Oh the weather outside it frightful
Online shopping is so delightful
And that’s when your guard is low
Scammers know, scammers know, scammers know.
Buying gifts for loved ones during the holiday season can be a huge source of anxiety and stress for many of us, particularly focusing on stretching finances and finding the time in our already busy schedules. Over recent years, online shopping has relieved some of these feelings. With a world of products at our fingertips, and often at lower prices than you’d find on the High Street, we no longer need to venture out into the cold and the crowds. Even with these benefits, however, finding that perfect present, sticking to your budget and keeping track of deliveries is a minefield!
With our brains distracted and tired, this makes the festive period the perfect time for online scammers to take advantage. According to a recent Which? article, almost a quarter of 18-34 year olds have fallen prey to an online shopping scam in the past five years and, on average, victims stand to lose roughly £661. These sad but true facts illustrate how important it is to remain vigilant, even during the season of ‘goodwill’.
In this article I will explore a few things to look out for and how you can protect yourself this Christmas.
An official looking e-mail address and a random ‘purchase number’ are often all a scammer needs to go phishing, and online shopping inevitably leads to an inbox FULL of notifications. Receipts, tracking, feedback requests – you’d be forgiven for not checking every single one under a microscope. But there a few things to look out for!
You can contact a company direct to see if the e-mail is genuine. Met Police warn against ‘using the contact details or live chat functions on the email received’, instead go through the original website and find contact details there.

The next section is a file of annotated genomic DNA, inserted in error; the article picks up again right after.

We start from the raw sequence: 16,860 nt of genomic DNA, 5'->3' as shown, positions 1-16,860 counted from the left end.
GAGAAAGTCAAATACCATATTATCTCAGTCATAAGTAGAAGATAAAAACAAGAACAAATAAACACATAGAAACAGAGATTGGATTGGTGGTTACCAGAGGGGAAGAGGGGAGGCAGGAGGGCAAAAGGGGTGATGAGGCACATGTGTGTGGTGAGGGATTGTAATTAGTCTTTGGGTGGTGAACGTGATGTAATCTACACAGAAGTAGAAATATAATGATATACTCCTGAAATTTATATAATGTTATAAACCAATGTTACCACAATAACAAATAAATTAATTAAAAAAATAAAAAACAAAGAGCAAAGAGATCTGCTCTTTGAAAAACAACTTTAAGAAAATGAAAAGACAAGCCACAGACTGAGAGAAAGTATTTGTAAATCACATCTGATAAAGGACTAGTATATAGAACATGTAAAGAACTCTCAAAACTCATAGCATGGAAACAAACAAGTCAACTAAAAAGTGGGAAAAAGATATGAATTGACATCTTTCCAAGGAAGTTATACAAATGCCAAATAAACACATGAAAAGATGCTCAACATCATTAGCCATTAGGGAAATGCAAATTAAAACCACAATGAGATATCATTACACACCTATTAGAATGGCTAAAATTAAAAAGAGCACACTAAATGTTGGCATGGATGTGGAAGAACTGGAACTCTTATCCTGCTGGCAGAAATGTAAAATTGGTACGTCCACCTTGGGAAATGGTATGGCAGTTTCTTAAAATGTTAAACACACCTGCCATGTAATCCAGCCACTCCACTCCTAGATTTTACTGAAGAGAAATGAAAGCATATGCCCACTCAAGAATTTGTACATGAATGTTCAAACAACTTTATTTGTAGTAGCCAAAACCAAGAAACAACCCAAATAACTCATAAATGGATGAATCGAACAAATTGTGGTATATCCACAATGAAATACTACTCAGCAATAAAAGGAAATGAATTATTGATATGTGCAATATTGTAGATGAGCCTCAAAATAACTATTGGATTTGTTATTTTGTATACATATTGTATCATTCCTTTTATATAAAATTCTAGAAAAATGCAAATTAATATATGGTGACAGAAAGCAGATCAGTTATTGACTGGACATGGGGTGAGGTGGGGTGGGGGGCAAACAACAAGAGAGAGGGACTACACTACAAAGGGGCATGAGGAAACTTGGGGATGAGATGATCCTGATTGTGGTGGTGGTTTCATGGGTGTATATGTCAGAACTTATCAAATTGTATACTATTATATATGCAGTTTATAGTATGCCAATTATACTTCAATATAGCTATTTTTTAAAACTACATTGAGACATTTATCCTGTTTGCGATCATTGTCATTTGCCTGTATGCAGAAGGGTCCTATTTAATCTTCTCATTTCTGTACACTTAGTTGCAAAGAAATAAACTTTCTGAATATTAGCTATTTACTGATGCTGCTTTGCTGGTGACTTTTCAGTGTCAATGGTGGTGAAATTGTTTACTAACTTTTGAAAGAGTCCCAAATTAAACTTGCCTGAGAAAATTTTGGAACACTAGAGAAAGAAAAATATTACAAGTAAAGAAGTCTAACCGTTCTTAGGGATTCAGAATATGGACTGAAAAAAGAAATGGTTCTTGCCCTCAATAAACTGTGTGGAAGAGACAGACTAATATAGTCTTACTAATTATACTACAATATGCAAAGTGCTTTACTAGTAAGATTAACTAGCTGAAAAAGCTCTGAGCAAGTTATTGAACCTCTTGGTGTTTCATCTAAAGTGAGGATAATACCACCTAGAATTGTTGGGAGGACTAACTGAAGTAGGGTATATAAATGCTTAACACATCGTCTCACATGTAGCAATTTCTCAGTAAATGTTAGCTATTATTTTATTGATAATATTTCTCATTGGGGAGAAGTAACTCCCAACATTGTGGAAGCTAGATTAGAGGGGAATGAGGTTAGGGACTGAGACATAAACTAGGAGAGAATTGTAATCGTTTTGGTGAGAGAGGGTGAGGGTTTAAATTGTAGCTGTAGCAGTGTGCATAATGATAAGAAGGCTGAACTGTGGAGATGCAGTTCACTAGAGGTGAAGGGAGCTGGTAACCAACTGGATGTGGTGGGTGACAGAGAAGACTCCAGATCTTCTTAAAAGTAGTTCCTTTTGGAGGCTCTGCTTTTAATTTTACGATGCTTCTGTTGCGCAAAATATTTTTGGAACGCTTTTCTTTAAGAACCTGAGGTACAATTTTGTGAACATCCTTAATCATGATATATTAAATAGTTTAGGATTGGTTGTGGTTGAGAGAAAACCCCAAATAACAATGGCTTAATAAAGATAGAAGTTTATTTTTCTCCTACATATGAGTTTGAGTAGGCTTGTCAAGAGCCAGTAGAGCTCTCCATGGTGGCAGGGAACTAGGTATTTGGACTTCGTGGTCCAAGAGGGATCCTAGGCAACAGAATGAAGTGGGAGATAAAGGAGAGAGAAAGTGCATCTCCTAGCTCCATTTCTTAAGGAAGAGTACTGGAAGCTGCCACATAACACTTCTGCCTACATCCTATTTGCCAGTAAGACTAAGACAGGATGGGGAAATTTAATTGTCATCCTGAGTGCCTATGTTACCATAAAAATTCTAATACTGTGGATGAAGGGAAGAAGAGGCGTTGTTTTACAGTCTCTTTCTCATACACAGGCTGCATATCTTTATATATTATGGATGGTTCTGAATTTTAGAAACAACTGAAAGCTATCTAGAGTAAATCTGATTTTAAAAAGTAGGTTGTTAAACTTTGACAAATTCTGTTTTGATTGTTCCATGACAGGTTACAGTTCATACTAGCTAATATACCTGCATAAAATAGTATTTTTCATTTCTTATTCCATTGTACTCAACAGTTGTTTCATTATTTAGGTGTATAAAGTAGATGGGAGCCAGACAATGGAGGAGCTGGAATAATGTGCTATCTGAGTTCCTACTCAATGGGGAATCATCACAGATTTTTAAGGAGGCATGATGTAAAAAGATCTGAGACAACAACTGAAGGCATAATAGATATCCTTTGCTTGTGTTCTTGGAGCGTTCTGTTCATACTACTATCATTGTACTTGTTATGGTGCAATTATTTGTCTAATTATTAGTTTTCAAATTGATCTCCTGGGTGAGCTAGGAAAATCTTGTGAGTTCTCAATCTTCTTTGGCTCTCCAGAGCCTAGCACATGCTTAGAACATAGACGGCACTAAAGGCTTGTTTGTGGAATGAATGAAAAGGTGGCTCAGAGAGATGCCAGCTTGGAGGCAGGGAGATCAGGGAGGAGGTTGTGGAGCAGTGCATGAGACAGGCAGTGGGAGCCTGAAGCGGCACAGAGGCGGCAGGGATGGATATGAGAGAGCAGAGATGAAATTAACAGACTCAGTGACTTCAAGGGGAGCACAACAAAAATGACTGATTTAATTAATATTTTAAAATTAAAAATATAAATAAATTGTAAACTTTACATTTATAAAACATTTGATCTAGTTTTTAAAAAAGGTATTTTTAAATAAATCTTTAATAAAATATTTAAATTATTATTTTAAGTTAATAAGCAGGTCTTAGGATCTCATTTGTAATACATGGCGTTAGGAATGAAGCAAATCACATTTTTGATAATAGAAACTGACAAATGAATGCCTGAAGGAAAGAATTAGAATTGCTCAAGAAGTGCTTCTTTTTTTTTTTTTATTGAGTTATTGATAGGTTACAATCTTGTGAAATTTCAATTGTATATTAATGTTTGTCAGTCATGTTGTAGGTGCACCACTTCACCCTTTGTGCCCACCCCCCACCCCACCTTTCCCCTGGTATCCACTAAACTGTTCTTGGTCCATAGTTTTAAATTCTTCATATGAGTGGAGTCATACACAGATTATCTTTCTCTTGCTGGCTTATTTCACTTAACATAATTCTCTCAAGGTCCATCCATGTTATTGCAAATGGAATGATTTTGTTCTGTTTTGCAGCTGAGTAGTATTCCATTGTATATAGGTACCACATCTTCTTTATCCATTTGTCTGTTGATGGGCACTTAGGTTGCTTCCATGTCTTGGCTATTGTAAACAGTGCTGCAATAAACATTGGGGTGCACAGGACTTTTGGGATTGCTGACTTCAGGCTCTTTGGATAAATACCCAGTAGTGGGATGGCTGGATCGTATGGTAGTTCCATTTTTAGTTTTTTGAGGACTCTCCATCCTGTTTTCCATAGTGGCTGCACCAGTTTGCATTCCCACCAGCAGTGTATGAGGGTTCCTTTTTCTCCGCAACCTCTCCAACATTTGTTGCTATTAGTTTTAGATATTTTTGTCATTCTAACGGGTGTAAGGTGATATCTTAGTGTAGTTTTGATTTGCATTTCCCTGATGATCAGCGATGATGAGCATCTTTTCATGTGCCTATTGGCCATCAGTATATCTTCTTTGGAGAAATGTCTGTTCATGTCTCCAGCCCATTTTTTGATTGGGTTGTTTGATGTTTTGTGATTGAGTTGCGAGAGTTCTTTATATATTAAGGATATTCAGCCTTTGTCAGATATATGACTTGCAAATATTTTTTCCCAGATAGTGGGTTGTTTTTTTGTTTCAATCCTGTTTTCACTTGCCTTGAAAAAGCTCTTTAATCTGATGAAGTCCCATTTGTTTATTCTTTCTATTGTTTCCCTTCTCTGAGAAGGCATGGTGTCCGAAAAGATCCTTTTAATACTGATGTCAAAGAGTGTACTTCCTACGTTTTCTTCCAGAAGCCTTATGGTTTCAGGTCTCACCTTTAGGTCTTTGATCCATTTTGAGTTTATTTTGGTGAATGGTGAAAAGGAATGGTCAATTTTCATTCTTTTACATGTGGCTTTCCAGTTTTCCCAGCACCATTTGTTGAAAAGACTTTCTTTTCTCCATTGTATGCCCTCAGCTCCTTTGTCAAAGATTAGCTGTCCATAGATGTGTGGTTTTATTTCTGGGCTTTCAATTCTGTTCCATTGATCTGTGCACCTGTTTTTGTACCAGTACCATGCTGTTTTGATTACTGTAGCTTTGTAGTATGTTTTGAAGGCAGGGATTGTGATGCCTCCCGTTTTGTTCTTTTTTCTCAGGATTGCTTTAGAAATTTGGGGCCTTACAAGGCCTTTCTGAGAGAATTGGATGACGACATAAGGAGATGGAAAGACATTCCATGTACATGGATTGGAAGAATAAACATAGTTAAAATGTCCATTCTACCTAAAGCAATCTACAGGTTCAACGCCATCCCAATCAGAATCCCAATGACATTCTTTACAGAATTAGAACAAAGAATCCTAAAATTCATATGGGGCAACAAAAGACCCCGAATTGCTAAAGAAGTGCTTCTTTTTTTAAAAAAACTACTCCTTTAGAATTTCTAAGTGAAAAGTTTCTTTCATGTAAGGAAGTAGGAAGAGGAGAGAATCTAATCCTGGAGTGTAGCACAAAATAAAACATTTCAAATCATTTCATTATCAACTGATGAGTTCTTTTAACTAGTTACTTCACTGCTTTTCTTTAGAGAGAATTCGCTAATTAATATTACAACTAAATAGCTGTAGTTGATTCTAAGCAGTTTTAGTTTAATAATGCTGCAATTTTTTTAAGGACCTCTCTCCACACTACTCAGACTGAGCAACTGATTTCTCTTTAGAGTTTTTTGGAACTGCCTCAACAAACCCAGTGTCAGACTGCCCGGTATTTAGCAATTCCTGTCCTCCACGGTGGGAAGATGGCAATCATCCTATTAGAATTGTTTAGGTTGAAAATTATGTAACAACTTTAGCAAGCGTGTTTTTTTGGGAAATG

If an e-mail has a link to log into your account, NEVER click this! Scammers will use the details you enter on their fake website to log into your accounts. Instead, go through the official site by typing the usual URL directly into your internet browser.
Logging into your accounts in this way is a great way to check order details as well. If you receive an e-mail claiming there is a problem with your order, check your account first!
Scammers rely on you being too busy to watch out for these things, or simply panicking because you think that extra special gift might be stuck in customs somewhere. It is really easily done, so my advice is to check your online accounts for tracking, check your bank and don’t rely too heavily on your emails to tell you what’s what.
Ever see an offer that seems too good to be true? Well, very often, it is. This is particularly true of auction sites or online marketplaces. Sellers will advertise a popular item at a bargain price when in fact the product they are really selling either doesn’t fit the description or doesn’t even exist. While tempting to snatch that deal quickly, do your research first. Compare the price with other sites to see if there is an unreasonable difference. Check the image of the item is genuine; again, the Met Police warn that ‘Fraudsters often use stock images or other people’s images. You can check if images appear elsewhere on the internet through websites like TinEye or reverse.photos.’
Be weary of sellers who encourage you to pay for your order via direct bank transfer or have suspicious sounding reviews (either predominantly negative or lots of recent, positive reviews that sound similar). They are likely to take your money without sending you your goods or send you faulty items and then not cooperate in the returns/refunds process. You may not even be able to reach them again. To protect yourself against this always use a recommended and official third party payment site, e.g. Paypal, which can often help you reclaim your money if something goes wrong with your order. Failing that, use your credit card instead direct bank transfers, as this also offers some insurance against such scams.